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ISSN: 2157-7552
Journal of Tissue Science & Engineering
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Tissue microRNAs as Cancer Tissue Biomarkers

Rahul V Upadhya*

Department of Biomedical Engineering, University of Rochester, Rochester, New York 14627, USA

*Corresponding Author:
Rahul V Upadhya
Biomedical Engineering, University of Rochester
Rochester, New York 14627, United States
Tel: 973-714-4909
E-mail: [email protected]

Received date: January 08, 2017; Accepted date: January 24, 2017; Published date: January 30, 2017

Citation: Upadhya RV (2017) Tissue microRNAs as Cancer Tissue Biomarkers. J Tissue Sci Eng 8:190. doi:10.4172/2157-7552.1000190

Copyright: © 2017 Upadhya RV. This is an open-access article distributed under the terms of the Creative Commons Attribution License, which permits unrestricted use, distribution, and reproduction in any medium, provided the original author and source are credited.

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microRNA (miRNA) is non-coding RNA sequences that modify DNA, typically through cleavages. They can have an effect on cell cycle progression, namely through inhibiting regulators for tumorigenesis control. Because of this, specific miRNA sequences can be monitored for cancer detection purposes. This detection is conducted through a variety of methods, such as in tissue, blood plasma, serum, ductal lavage fluid and nipple aspirate fluid. Recent research has been done to compare miRNA detection accuracy between these methods, especially with tissue analyses since this tends to be more invasive. Imaging methods have been utilized for cancer detection, but they are less effective in staging cancers, which is necessary for clinicians to provide individualized treatments. In several cases, detection accuracy has been compared to the accuracy from biopsy methods, which is a common practice but also invasive. In the future, non-invasive techniques of detection and personalized treatments will be the emphasis of research in cancer detection.


microRNA; Chemotherapy; Tumor; Tissue.


In the United States, cancer leads to the second-most number of deaths, with an occurrence of 42% in men and 38% in women [1]. For tissue tumors, early diagnosis is crucial because it can result in tumor removal before the onset of metastasis. These forms of surgeries have a cure rate of approximately 45%, which is well-improved over the 5% success rate in therapies involving chemotherapy and radiation. This type of success has corresponded to an emphasis on researching early detection strategies, in additional to innovations in treatments [2].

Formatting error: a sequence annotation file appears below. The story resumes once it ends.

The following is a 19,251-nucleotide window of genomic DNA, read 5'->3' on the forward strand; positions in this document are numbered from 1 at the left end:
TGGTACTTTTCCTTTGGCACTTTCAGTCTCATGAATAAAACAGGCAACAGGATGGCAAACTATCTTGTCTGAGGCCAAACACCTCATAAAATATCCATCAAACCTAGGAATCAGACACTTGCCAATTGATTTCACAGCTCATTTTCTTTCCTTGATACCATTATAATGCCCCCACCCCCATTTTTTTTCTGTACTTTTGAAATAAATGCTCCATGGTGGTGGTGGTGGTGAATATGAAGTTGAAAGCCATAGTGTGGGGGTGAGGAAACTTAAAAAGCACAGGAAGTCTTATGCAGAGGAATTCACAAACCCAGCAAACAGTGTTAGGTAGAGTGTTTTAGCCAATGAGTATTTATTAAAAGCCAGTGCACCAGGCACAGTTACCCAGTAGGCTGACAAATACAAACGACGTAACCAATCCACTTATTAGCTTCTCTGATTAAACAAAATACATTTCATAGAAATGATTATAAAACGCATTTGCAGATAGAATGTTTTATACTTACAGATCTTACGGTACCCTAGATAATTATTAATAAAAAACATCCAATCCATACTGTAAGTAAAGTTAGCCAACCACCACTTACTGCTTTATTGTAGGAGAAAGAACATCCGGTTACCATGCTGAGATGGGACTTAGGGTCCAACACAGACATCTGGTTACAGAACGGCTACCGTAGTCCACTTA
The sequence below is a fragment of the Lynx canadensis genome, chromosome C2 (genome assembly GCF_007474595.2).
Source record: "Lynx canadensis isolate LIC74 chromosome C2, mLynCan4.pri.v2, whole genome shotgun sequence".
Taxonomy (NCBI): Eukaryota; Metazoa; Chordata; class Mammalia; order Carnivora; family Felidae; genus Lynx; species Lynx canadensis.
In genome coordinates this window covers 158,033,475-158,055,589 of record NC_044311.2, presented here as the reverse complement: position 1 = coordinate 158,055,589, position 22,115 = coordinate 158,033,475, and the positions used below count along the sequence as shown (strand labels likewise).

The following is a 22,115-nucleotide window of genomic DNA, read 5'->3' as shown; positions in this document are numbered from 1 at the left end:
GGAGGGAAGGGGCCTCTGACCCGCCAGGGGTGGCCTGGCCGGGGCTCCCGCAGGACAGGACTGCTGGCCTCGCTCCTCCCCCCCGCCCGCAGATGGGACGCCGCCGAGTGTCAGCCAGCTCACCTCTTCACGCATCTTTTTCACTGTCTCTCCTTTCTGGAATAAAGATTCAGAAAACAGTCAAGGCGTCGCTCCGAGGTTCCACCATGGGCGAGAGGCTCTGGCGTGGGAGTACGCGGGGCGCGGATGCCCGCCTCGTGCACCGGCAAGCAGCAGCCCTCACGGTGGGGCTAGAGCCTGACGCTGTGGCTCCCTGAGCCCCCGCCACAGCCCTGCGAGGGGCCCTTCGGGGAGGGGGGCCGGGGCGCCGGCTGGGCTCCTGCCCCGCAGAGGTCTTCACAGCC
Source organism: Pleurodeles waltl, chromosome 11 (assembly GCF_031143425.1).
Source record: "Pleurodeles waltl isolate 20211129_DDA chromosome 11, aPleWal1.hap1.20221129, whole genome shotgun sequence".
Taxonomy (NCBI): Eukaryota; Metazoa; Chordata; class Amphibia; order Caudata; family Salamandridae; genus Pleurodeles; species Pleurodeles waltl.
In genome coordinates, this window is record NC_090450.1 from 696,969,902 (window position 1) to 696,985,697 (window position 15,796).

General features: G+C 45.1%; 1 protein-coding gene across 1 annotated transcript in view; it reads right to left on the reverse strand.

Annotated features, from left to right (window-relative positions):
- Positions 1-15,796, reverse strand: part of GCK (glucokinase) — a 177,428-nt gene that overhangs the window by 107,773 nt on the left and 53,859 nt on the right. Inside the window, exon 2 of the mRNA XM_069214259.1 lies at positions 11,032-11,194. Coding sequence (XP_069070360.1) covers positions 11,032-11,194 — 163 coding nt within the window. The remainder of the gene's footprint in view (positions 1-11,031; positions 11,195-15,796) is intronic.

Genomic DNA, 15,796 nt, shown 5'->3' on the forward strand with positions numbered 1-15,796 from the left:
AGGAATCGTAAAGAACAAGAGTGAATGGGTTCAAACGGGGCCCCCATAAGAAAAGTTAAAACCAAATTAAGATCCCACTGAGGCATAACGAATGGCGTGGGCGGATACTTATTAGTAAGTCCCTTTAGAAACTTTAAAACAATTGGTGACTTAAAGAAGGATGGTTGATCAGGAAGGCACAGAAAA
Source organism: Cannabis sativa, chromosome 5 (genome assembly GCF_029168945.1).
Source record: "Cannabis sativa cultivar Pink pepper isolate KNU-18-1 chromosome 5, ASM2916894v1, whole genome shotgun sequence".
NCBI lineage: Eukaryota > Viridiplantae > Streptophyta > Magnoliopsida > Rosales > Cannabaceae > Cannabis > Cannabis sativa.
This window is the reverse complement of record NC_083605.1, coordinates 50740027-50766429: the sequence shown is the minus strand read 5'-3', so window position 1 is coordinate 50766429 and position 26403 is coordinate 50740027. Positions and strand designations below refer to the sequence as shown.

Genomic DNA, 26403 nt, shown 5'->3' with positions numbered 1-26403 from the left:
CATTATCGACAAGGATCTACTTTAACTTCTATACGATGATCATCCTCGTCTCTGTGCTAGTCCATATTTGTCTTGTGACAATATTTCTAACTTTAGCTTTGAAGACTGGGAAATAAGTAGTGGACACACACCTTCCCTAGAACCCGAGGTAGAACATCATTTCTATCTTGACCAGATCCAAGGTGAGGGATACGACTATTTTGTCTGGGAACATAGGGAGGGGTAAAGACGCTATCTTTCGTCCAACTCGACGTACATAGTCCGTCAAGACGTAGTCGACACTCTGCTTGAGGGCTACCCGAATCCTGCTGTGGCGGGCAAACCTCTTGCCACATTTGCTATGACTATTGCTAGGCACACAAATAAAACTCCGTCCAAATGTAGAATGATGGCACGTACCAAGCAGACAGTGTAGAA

Traditionally, various imaging modalities have been used in the past for cancer detection in biological tissue in vivo. Magnetic resonance imaging (MRI) can detect cancer based on proton positions in tissue [3]. Despite positives in sensitivity, MRI lacks in specificity, making it difficult for clinicians to stage cancers. This difficulty adds unnecessary obstacles in the treatment process [4]. Other popular methods such as X-ray computed tomography (CT) have similar problems in staging due to low resolution, even with the use of contrast agents [5,6]. Having low contrast and sensitivity can be dangerous, however, because it can lead to false negative diagnoses [7].

MicroRNAs (miRNAs) are small non-coding RNA sequences that are able to control cell cycle progression by modifying DNA expression. These single-stranded sequences typically down regulate expression of mRNAs for tumorigenesis control, so they can potentially be utilized as cancer biomarkers and indicate the presence of an invasive tumor [8,9]. Detection can be applied to a clinical setting for minimal invasiveness because microRNAs can be observed in body fluids and they can maintain stability against changes in pH, RNase activity and temperature changes. As a result, microRNAs have been useful in diagnoses of bladder, kidney, prostate and testicular cancers [8,10]. There are still challenges for microRNAs in its applications, as it can be difficult to assay for miRNA and miRNAs may affect multiple genes that are not of interest [11].

microRNA Biomarkers

miRNAs interact with cell growth and development, cell cycle and apoptosis pathways. Depending on the form of cancer, proteins in the tyrosine phosphorylation pathway can affect cell growth, adhesion and cell death. For example, Purkinje cell protein 2 (PCP2) is a protein tyrosine phosphatase that down regulates the growth of colon cancer cells. So miRNAs associated with the cleavage of mRNA coding for this protein could be a biomarker for colon cancer. β-catenin, which is involved in cell adhesion, triggers the Wnt and E-cadherin pathways, so miRNAs can similarly lead to cancers by leading to less expression of β-catenin [12,13].